Skip navigation
× You have 2 more free articles available this month. Subscribe today.

Lawsuit Over Hellish 9-Day Prisoner Transport Reinstated

The lawsuit was filed by Danzel Stearns. Two ISC employees picked him up in Colorado Springs, Colorado, on September 17, 2016, under contract with Union County, Mississippi, to extradite him to the county courthouse in New Albany to stand trial on a charge there. The firm, based in West Memphis, Tennessee, should have covered the 1,145-mile trip in less than 17 hours.

But instead of heading east toward Mississippi, its drivers headed west and “wandered through 13 states,” passing through some twice to pick up and drop off as many as 17 other prisoners and detainees at a time and overcrowding the van “before finally delivering a sick, sleep-deprived Stearns for prosecution on a minor drug charge,” his suit stated.

The transport made no overnight or lengthy stops. The two drivers took turns sleeping on a mattress in the front of the vehicle. Meanwhile, the detainees remained in upright positions, making it difficult to sleep for any period beyond “cat naps.”

There were no bathrooms in the vehicles, which forced some detainees to urinate in cups that ultimately spilled onto the floor. One female defecated in her pants, Stearns alleged, after her repeated requests for a bathroom break were ignored. He developed “clogs of manure” in his pants that caused perianal irritation from not being able to properly clean himself. He was not allowed to change clothes or shower during the trip. Upon arrival in Mississippi, Stearns discovered ringworm on his stomach.

Stearns’ complaint alleged violations of the Fourth, Eighth, and Fourteenth amendments. “The unnecessarily prolonged transport, fully chained, immobile, with no opportunity to wash even his hands, to change clothes, or to use the toilet more than irregularly and while chained, and able only to snatch an occasional nap while sitting up on hard seats for nine continuous days” violated Stearns’ Eighth Amendment right to be free from cruel and unusual punishment, the complaint alleged.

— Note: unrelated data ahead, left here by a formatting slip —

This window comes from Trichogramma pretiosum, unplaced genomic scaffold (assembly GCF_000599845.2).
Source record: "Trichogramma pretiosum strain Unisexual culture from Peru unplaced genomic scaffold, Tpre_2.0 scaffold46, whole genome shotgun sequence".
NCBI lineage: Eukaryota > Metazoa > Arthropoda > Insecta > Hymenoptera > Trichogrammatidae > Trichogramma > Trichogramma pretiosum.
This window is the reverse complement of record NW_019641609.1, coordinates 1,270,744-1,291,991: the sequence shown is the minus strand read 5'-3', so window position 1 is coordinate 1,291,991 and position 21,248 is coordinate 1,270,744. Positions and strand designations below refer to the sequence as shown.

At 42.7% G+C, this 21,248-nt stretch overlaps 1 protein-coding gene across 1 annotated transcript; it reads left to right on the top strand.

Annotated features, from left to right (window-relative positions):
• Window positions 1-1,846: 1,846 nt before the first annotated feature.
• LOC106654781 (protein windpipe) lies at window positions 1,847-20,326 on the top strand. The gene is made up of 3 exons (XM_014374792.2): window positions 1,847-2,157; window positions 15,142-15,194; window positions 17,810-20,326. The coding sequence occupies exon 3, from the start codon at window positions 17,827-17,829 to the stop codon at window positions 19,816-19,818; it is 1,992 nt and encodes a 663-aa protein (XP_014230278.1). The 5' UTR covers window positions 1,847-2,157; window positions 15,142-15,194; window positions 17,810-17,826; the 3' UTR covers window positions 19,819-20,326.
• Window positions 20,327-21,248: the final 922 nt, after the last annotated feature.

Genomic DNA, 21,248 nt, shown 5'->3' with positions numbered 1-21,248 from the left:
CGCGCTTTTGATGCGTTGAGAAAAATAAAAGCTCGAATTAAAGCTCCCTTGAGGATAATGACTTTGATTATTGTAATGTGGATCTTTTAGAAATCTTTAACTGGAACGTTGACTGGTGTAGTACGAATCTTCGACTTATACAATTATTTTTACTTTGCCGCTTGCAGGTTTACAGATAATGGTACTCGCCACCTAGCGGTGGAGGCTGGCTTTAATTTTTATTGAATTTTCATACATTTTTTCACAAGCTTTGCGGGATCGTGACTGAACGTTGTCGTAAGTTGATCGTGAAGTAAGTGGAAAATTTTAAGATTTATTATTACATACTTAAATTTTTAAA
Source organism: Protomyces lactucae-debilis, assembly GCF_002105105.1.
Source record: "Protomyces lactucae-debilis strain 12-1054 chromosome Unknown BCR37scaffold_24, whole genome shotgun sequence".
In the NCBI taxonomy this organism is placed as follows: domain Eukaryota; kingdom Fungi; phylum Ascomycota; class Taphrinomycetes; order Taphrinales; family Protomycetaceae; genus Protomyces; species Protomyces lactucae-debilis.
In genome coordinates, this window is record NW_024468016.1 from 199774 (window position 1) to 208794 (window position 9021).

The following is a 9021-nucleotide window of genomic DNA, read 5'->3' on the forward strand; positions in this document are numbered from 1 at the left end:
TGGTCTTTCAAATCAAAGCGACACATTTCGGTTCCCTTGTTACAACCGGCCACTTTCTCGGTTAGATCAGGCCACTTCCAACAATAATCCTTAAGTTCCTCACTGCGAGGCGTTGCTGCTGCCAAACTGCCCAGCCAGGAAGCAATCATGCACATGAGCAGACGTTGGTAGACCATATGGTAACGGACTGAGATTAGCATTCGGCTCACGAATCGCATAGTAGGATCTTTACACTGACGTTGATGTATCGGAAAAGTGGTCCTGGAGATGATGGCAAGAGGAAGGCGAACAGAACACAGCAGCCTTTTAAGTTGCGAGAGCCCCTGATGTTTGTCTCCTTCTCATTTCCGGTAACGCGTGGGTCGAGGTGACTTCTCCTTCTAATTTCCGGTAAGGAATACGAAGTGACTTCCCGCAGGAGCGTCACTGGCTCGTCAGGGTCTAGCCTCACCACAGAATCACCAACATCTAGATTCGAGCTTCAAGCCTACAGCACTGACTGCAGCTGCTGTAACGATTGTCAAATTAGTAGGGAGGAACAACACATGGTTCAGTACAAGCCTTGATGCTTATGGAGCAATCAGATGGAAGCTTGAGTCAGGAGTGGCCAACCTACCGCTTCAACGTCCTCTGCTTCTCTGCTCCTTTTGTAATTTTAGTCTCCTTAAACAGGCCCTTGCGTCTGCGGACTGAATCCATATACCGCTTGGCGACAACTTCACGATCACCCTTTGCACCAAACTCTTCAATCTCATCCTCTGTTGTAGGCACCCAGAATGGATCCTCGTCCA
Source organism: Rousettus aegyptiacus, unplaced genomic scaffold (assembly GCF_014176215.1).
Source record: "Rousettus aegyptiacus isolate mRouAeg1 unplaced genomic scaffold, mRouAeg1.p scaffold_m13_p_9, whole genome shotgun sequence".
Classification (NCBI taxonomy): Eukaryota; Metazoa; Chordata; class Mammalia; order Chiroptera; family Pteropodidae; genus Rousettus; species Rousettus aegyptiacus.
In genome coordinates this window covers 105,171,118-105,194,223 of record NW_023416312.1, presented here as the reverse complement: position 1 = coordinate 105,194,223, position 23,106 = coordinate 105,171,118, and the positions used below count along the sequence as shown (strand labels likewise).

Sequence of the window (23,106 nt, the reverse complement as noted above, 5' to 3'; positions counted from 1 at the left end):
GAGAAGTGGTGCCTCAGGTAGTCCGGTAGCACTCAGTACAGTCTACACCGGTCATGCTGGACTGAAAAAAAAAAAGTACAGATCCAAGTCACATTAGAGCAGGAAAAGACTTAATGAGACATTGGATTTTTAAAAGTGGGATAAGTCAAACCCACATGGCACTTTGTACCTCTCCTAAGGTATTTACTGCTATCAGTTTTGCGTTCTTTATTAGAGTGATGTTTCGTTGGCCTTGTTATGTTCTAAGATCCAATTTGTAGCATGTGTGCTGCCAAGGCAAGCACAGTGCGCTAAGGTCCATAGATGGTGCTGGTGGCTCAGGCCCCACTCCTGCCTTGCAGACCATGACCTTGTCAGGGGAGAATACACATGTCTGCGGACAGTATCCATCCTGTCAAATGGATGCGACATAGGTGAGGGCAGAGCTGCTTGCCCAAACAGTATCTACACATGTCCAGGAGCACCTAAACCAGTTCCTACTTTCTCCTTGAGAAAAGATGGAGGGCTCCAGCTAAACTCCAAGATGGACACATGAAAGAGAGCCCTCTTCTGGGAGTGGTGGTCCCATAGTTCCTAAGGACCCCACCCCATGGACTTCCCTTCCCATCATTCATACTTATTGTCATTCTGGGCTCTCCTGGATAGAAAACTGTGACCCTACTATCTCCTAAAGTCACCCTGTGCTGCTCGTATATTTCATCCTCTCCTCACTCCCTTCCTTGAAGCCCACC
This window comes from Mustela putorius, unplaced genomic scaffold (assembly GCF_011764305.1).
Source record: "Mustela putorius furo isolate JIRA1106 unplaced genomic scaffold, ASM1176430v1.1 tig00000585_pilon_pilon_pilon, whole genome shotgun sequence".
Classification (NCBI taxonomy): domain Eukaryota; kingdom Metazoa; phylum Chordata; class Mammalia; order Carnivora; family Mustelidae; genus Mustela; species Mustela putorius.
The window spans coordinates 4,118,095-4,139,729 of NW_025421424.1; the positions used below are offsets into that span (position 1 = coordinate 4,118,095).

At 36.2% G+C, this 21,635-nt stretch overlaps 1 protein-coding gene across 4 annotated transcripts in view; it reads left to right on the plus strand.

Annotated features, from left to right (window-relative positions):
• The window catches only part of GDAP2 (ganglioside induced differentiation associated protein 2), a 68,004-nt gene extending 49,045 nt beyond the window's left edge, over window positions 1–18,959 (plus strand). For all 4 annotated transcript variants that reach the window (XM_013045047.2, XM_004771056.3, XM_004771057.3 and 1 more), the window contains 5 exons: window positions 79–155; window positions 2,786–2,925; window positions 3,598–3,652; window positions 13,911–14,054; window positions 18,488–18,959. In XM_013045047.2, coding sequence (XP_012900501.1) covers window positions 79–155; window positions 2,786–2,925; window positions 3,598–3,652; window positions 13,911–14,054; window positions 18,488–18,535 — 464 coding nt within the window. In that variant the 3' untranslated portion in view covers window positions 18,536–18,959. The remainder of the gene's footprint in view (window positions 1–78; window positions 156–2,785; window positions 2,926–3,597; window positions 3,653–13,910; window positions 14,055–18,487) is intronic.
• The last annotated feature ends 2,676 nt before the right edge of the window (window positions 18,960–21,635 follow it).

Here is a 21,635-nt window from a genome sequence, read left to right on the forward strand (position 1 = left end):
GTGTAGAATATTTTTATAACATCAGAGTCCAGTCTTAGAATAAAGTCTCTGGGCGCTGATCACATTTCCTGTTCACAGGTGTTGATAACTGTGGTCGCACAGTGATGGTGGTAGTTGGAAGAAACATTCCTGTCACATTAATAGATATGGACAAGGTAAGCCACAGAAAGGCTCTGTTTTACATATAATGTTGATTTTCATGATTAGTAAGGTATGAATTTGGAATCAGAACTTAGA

The district court denied ISC’s motion for summary judgment under the Prison Litigation Reform Act, but it granted a second motion to dismiss charges of excessive use of force, inadequate medical care and improper conditions of confinement. Stearns appealed.

The Eighth Circuit analyzed Stearns’ claim under the Fourteenth Amendment and Bell v. Wolfish, 441 U.S. 520 (1979), which holds that “due process requires a pretrial detainee not be punished.” Under Bell, the appeals court ruled, the district court was required to focus on ISC’s policies or customs to determine whether Stearns’ confinement conditions were reasonably related to a legitimate goal or were excessive as compared to that goal. If excessive, then the conditions might constitute punishment, from which Bell explicitly protects detainees.

The court found that “Stearns was subjected to painful, unsanitary, and severe conditions and restraints for over one week.” Yet ISC’s representation in its contract was for “a much shorter contract of no more than 24 hours.” The Court then looked to the totality of the circumstances.

Under ISC’s policy, Stearns was kept in handcuffs and leg shackles connected to a belly chain during the entirety of the transport, in violation of another company policy that restraints be removed “from inmates that are on transport more than 48 hours.” Its policy also provided he be given water and fast food, but he was provided only limited amounts. ISC’s policies also contemplate “transports as long as 7 to 10 days,” and the evidence showed its practice is to pick up and drop off prisoners on multi-state journeys such as Stearns.

In reversing the district court’s order, the Eighth Circuit concluded a jury could find the totality of the circumstances endured by Stearns violated his Fourteenth Amendment right to be free of punishment, remanding the case to the district court for reconsideration. See: Stearns v. Inmate Services Corp., 957 F.3d 902 (8th Cir. 2020). 


As a digital subscriber to Prison Legal News, you can access full text and downloads for this and other premium content.

Subscribe today

Already a subscriber? Login

Related legal case

Stearns v. Inmate Services Corp.